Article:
The UK’s capital is known for its variety, whether you’re looking for a family day out, a night on the tiles or uncovering the history of the city. When organising exciting coach trips or private minibus outings, it’s exciting to step out of the box. Luckily, London has a plethora of hidden gems to explore. Here’s just a few of the spots to seek out.
If you’re organising walking group coach travel for your local club, why not try something a little different? One of the London routes not to be missed is that along Little Venice. This riverside walk takes places along quaint, tree-lined canals, accessed from locations such as Camden and Paddington. There are lots of places you can stop along the way, including tea rooms and little cafés, and you can even take this path if you want to visit Regent’s Park. Other less known walking spots include the London Outer Orbital Path and some of the more extended routes along the Thames Path.
If you love coach trips to National Trust gardens, there are some alternative options which many tourists don’t know about scattered across London locations. One of the most tranquil offerings is Kyoto Gardens in Holland Park in Kensington, giving visitors a taste of Japan in this quiet oasis. Other interesting gardens and outdoor spots to explore include the Chelsea Physic Garden, the Nomadic Community Gardens of Brick Lane and Isabella Plantation in Richmond Park.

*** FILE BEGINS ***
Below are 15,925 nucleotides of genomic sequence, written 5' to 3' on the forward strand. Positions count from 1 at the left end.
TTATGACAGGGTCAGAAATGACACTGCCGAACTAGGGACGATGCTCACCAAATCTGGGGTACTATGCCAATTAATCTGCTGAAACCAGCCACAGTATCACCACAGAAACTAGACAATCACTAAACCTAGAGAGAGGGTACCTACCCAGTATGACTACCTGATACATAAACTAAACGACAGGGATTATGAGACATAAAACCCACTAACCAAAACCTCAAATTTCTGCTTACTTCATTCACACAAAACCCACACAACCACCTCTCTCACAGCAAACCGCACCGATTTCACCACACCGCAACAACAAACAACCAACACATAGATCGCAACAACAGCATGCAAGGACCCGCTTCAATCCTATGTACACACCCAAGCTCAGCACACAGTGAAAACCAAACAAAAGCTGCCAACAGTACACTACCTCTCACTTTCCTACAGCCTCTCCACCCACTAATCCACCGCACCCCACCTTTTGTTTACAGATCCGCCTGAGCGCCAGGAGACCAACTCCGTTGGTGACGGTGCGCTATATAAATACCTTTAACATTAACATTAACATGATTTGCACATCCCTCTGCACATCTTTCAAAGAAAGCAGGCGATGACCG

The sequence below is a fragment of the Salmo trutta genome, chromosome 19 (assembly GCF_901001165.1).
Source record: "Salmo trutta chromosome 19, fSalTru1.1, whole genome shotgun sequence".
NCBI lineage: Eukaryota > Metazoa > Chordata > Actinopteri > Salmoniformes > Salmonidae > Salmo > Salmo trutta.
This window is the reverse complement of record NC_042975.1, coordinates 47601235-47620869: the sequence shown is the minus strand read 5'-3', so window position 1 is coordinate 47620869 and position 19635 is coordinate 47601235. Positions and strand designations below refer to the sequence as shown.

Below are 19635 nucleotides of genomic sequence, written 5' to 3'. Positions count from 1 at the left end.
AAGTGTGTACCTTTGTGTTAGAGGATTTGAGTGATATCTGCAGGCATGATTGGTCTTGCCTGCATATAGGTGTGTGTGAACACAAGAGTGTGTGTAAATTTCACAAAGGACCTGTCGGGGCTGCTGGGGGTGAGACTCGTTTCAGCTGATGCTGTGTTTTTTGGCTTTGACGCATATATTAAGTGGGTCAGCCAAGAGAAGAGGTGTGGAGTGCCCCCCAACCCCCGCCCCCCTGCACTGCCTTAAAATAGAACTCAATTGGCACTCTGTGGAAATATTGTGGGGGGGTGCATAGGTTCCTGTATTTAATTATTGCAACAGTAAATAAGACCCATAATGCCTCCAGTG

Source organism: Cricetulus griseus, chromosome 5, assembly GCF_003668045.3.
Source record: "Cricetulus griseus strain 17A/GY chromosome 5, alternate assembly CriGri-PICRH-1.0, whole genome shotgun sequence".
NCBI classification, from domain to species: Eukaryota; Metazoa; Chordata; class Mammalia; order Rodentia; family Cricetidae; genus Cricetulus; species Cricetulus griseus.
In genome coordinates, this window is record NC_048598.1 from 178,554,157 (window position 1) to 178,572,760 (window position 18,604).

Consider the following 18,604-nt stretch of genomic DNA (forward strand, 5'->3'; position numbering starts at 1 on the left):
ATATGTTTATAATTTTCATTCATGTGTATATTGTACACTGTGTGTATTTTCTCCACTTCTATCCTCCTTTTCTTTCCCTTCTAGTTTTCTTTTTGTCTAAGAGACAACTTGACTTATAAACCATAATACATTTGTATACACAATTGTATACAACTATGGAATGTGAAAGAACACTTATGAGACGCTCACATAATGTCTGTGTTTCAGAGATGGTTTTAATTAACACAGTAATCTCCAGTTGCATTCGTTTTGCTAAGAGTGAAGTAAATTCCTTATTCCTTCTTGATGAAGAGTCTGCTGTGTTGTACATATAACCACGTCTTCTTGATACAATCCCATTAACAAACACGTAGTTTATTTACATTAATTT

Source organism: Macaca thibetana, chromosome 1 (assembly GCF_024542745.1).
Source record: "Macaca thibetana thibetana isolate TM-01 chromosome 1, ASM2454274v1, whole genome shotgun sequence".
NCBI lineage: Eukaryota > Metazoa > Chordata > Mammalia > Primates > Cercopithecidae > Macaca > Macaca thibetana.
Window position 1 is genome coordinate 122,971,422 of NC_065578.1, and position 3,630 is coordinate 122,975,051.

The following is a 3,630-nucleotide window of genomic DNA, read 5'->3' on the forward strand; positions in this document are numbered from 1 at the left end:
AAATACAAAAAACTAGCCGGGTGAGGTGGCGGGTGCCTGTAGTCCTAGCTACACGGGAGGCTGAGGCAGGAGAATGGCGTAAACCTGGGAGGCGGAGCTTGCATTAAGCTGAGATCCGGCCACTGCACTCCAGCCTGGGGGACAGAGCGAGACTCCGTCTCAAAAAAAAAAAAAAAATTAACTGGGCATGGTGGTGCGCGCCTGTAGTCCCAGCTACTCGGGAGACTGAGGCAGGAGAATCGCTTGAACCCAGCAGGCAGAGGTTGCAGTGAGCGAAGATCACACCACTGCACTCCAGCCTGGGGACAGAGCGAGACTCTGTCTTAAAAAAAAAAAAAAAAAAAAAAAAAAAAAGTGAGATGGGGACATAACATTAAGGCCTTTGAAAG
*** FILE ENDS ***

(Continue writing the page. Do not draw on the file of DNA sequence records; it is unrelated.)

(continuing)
Secret bars and speakeasies are becoming more popular, so try some of these hidden spots before they become more well-known. Make sure you research them beforehand, as some have secret entrances (e.g. through a fridge or behind a bookcase!), passwords or require booking. There’s the Vault of Soho, Blinder (First Aid Box) in Herne Hill and the Natural Philosopher in Hackney Road for a more low-key evening. Or if you’re looking for a really unique experience, try Evans and Peel Detective Agency in Earl’s Court or The Mayor of Scaredy Cat Town in Spitalfields, the latter of which is attached to the Breakfast Club.
London is known for its amazing architecture, but if you’re looking for a true hidden gem, head north of Tower Bridge to Saint Dunstan in the East. This medieval church was partly destroyed in World War II, with the surviving walls being used as part of a relaxing garden area where visitors can come for some time out. It’s located between London Bridge and the Tower of London, offering a perfect pocket away from the busy city streets.
While we often enjoy London from the ground, go a little higher and find some fantastic views from a different perspective. A great place to start is Sky Garden on Fenchurch Street. This unique public space spans three storeys with 360-degree views of the city. It’s completely free, but it’s best to book before you go as walk-in places are limited. However, for some natural views from an outside spot, few compare to those found on Primrose Hill. Not only should you explore this quirky neighbourhood, but you can see a fantastic skyline of the city.